Immigration and Social Security Co-Ordination (EU Withdrawal) Bill

Part of the debate – in the House of Commons at 5:29 pm on 28th January 2019.

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Photo of Diane Abbott Diane Abbott Shadow Home Secretary 5:29 pm, 28th January 2019

I am grateful to my hon. Friend for quoting from my article in the Morning Star. I am not sure if that is the first time he has read that paper, but I will expand further on that issue in my remarks.

I now turn to the very serious issue of the proposal for new 12-month visas. Nowhere is this flouting of the right to family life more blatant than in the case of the proposed new category of temporary workers. They will only be allowed to come here for 12 months at a time, without the right to bring their families, and perhaps then be deported. Do the Government not realise that their 12-month visas will be attractive only to the most desperate workers? It will potentially lead to huge churn in the workforce, and create a category of second-class workers with no rights who are open to unscrupulous exploitation in the growth of the informal economy.

We oppose the creation of a two-tier workforce. That would have the effect, which some incorrectly claim freedom of movement does, of lowering wages and rights for all. Workers should have rights as workers and not be prey to some of the most unscrupulous employers. There is a genuine need for temporary workers in a certain number of sectors, such as agriculture and some aspects of the hospitality industry. We appreciate that the Government are piloting a new seasonal agricultural workers scheme, but there is no requirement for this type of insecure temporary work to become the norm across the economy. It should not become enshrined in a widely cast law.

Let me turn now to the flimsy nature of this proposed legislation. This may be one of the flimsiest pieces of proposed legislation on a major issue that I, and many others, have ever seen. Worse than that, it is supplemented by a whole slew of Henry VIII powers that the Government and the Secretary of State intend to grant to themselves. It is easy to demonstrate just how undemocratic those powers are. The Government claim they are a tidying up exercise and no new powers will be granted or exercised. However, our current immigration system is so untidy that it has the capacity to ruin lives—indeed, it frequently does ruin lives. If this were a Labour Government attempting to grant themselves these powers, we would be denounced for making a constitutional power grab and mounting a coup, to coin a phrase. We will be opposing the assumption of these sweeping powers without tying them to specific policies. We will not be offering a blank cheque, which the Government can redeem at any time they are in trouble and are tempted to whip up anti-migrant sentiment as a distraction. We on the Labour Benches also say that the Government need to accept the recommendations of the Law Commission. We need to simply and clarify our existing immigration system first before changing anything in relation to EU citizens here.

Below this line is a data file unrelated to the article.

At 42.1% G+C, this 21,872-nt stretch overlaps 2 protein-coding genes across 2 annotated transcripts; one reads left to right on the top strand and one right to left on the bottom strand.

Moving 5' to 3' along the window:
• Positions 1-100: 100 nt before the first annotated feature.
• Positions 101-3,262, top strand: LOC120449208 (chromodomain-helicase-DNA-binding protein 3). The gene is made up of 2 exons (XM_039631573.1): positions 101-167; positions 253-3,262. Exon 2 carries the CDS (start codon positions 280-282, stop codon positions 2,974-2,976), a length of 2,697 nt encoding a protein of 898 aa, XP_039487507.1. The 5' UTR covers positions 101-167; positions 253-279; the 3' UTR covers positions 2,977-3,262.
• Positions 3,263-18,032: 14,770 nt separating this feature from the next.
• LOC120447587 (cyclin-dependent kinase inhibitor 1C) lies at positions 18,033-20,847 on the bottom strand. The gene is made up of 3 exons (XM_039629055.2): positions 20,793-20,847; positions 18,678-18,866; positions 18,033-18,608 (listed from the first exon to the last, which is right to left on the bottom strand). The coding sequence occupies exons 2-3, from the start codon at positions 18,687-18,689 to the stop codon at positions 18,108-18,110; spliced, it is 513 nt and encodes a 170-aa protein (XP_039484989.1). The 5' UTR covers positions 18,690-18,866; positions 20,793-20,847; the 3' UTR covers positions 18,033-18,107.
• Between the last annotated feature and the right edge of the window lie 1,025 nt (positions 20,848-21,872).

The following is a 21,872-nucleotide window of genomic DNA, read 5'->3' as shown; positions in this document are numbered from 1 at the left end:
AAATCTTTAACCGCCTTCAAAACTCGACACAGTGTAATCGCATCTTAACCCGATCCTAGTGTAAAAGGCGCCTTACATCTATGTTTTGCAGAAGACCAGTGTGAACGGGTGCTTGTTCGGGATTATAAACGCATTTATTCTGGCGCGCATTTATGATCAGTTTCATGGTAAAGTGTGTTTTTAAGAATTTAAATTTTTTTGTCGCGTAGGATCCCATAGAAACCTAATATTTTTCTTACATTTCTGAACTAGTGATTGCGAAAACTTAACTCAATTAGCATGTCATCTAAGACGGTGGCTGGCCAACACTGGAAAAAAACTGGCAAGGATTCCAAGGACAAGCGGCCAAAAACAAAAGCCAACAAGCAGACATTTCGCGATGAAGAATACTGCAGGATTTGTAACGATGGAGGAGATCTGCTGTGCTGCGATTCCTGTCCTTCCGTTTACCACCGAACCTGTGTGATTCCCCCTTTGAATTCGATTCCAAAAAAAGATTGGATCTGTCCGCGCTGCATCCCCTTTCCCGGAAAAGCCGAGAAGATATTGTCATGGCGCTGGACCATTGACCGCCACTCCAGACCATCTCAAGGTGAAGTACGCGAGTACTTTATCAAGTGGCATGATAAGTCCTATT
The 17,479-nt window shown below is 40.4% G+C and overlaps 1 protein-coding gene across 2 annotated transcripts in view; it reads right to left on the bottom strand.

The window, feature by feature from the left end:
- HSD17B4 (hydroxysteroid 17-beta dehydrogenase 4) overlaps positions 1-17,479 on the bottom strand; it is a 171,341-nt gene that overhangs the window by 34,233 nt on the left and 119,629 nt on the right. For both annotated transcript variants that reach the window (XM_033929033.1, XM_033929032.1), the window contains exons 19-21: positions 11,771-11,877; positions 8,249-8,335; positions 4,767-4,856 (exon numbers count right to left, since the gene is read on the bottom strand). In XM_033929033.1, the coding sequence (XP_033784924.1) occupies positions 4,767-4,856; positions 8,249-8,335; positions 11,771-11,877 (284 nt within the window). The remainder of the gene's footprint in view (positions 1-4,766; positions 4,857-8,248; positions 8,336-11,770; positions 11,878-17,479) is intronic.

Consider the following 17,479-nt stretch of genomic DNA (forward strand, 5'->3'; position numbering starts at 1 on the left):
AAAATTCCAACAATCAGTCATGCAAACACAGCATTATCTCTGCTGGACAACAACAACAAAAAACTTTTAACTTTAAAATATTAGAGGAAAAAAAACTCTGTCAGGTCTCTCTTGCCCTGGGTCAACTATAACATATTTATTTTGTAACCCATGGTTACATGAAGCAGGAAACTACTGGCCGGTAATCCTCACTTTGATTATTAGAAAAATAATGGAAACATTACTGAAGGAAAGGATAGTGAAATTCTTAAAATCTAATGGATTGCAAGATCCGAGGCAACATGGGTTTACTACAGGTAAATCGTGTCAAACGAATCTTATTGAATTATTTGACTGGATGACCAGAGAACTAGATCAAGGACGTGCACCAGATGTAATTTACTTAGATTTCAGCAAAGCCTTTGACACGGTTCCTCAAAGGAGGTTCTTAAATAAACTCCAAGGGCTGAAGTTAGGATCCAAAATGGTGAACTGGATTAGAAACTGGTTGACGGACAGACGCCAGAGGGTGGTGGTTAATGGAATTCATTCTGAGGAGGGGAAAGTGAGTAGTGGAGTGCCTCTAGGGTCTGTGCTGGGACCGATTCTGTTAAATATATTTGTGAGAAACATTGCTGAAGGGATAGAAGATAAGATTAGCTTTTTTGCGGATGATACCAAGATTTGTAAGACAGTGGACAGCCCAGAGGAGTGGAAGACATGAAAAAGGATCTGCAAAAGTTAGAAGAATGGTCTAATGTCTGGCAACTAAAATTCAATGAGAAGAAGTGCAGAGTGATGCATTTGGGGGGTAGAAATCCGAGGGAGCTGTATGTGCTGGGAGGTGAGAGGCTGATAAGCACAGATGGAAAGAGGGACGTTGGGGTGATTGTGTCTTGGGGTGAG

Moving on to the question of freedom of movement, the Labour party is clear that when Britain leaves the single market, freedom of movement ends. We set that out in our 2017 manifesto. I am a slavish devotee of that magnificent document, so on that basis the Front Bench of the Labour party will not be opposing the Bill this evening.